Christian and Muslim Student Faith Groups Come Together During Ramadan

Students of the Christian Student Fellowship (CSF) and Muslim Students Association (MSA) sat around a round table in the basement of Cochran Chapel to break a day’s fast on Wednesday, May 23, showing solidarity between the two faith groups on campus.

The day’s fast was a part of Ramadan, a month of fasting observed by Muslims worldwide. Although Ramadan is a time for reflection and celebration of spirituality, the tradition can leave Muslim students on campus struggling to juggle both the fasting restrictions and life at Andover, according to Noureddine El Alam, future MSA advisor and Instructor in Mathematics.

Mary Kantor, Roman Catholic Chaplain and CSF advisor, explained how the interfaith event was initiated by students on the CSF board, who had felt motivated to show support for their fellow students of faith. She said that CSF particularly wanted to build a communal space for students breaking fast.

“[CSF] started talking about how maybe we could do [breaking the fast] with them, as a communal effort to maybe help them not feel isolated, to let them know that they were part of a community and were being supported,” said Kantor.

Moumina Khan ’19, Co-Head of MSA, said that she appreciated the gesture by CSF, noting the importance of different faith groups on campus giving support to one another and sharing a sense of community.

“The CSF was really kind, and they invited the MSA over to an Iftar, a breaking of the fast together, because they knew that a lot of the boarding students didn’t get to break their fasts with other people; they usually broke them in their dorms and they just had food from [Paresky] Commons that they had to heat in the microwave. So, they decided to do something really nice and host a dinner for us so we would be able to break the fast as a community,” said Khan.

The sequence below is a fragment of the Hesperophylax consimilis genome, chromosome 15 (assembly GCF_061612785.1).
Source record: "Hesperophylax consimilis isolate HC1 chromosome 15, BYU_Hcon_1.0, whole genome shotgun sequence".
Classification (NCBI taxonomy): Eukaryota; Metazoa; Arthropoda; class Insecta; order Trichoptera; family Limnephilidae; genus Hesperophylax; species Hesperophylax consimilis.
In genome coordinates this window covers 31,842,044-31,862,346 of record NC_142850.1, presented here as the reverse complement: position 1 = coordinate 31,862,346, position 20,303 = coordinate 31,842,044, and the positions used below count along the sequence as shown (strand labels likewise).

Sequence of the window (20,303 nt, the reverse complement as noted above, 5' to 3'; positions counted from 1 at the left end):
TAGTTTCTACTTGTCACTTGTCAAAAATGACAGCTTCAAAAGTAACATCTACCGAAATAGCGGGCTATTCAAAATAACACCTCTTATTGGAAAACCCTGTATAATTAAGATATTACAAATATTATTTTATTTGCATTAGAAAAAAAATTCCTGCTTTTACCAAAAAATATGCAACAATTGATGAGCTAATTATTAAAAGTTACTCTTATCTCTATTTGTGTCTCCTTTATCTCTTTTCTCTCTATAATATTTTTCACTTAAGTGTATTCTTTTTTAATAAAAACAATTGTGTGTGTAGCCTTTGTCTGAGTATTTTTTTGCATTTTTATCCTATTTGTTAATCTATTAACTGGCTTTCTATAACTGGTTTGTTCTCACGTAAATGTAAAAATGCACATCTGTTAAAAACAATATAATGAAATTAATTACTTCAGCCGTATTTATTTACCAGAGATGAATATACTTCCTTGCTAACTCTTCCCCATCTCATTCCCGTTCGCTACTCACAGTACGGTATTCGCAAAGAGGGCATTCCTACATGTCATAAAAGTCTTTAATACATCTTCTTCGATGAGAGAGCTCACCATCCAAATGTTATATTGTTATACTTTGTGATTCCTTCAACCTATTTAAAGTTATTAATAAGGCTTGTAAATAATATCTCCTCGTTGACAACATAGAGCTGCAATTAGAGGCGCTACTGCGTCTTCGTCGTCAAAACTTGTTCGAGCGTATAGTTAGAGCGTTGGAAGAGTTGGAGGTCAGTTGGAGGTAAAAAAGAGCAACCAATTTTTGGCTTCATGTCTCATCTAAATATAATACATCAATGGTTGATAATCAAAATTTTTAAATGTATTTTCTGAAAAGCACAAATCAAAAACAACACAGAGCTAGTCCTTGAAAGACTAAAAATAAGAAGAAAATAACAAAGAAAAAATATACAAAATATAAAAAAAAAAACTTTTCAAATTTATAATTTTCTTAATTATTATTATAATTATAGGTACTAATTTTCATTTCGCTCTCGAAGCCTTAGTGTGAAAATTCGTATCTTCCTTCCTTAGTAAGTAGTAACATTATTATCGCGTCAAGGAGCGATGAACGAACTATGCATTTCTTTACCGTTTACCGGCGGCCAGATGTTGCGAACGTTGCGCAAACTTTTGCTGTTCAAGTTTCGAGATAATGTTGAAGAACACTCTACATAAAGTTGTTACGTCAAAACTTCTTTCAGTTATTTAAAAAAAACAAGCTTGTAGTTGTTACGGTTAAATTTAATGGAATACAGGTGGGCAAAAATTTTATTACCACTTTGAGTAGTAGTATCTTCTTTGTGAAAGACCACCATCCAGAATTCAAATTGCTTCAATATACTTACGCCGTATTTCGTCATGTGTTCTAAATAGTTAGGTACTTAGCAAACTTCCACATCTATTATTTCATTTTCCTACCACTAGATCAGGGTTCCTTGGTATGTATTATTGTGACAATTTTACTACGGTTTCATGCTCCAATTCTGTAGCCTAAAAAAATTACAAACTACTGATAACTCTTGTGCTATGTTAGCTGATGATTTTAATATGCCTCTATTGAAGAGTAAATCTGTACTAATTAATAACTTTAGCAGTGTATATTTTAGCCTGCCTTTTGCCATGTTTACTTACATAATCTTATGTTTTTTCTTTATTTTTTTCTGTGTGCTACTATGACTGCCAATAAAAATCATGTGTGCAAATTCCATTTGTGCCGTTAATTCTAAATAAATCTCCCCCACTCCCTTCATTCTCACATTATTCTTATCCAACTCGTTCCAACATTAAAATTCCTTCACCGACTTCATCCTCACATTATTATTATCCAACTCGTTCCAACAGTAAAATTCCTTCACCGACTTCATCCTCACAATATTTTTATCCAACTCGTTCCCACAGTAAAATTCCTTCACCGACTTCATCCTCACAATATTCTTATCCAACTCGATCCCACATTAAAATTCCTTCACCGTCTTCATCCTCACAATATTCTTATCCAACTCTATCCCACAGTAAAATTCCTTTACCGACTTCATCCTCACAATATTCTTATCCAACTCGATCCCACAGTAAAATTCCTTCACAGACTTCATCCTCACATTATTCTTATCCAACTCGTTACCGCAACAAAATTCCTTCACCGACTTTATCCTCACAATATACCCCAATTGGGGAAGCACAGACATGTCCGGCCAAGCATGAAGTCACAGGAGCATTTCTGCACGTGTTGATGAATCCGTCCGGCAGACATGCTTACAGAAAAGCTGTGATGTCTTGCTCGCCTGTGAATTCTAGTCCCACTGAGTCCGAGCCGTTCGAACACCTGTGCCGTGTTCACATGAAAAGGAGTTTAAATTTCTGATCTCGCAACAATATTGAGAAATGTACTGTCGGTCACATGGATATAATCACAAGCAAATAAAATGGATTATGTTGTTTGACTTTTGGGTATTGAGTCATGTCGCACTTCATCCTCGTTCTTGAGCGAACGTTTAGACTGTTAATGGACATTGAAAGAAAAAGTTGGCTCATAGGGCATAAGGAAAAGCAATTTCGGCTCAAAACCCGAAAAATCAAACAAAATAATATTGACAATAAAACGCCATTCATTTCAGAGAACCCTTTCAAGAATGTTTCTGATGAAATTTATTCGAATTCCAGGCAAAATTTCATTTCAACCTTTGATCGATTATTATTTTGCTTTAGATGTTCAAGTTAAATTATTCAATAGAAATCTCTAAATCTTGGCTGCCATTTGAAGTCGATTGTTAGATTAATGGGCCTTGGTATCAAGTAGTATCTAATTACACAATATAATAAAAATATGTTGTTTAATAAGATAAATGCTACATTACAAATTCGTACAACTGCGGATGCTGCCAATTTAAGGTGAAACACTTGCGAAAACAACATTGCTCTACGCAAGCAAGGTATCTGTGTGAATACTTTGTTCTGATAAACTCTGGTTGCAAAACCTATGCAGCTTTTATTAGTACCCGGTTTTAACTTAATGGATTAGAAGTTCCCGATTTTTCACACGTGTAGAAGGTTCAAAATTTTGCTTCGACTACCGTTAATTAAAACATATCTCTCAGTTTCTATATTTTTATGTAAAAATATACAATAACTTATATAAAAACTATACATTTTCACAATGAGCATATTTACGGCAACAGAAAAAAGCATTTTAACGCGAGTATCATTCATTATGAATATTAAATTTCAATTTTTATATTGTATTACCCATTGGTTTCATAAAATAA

El Alam expressed how he was was moved by the eagerness of the CSF, who showed their support to fellow students of faith.

“[The invitation] was really kind of them. It speaks to students’ character here. We can be weak in math or physics or English as students, but we are very empathetic… The students, they’re very empathetic, very sweet, very nice, they think about others, and I think the Non Sibi component or pillar at this school is paying dividends,” said El Alam.

El Alam continued, “I just hope that people take a leap of faith and do more of those things. They don’t have to be of people of faith, of any club… Just take the initiative, as [CSF] did, and I thought it was awesome for them to think of the idea… and they brought us a beautiful dinner, and we were hungry, and we had sweets, and we had a sweeter conversation.”

Khan recognized the importance of finding ways to support and encourage faith groups on campus, as faith can be a stigmatized topic on campus.

Khan said, “I also know that groups of faith, in general, on campus are quite small, so it’s really nice to support each other and help each other.”

Kantor noticed similarities between the meal and with stories in The Bible, explaining how community plays an integral role in both Christianity and Islam.

“In the Christian scriptures, the person of Jesus has meals with lots of people. And a lot of the stories around Jesus are: he gets together and sits down and has dinner with lots of people. And that just kind of felt like the basic Christian message is to be in community and to share our table and it just sort of feels like of of those core things across tradition,” said Kantor.

Khan was also touched by the “extra mile” that the CSF put into the event in making it as welcoming as possible, including lighting candles, setting the table, and serving small cakes.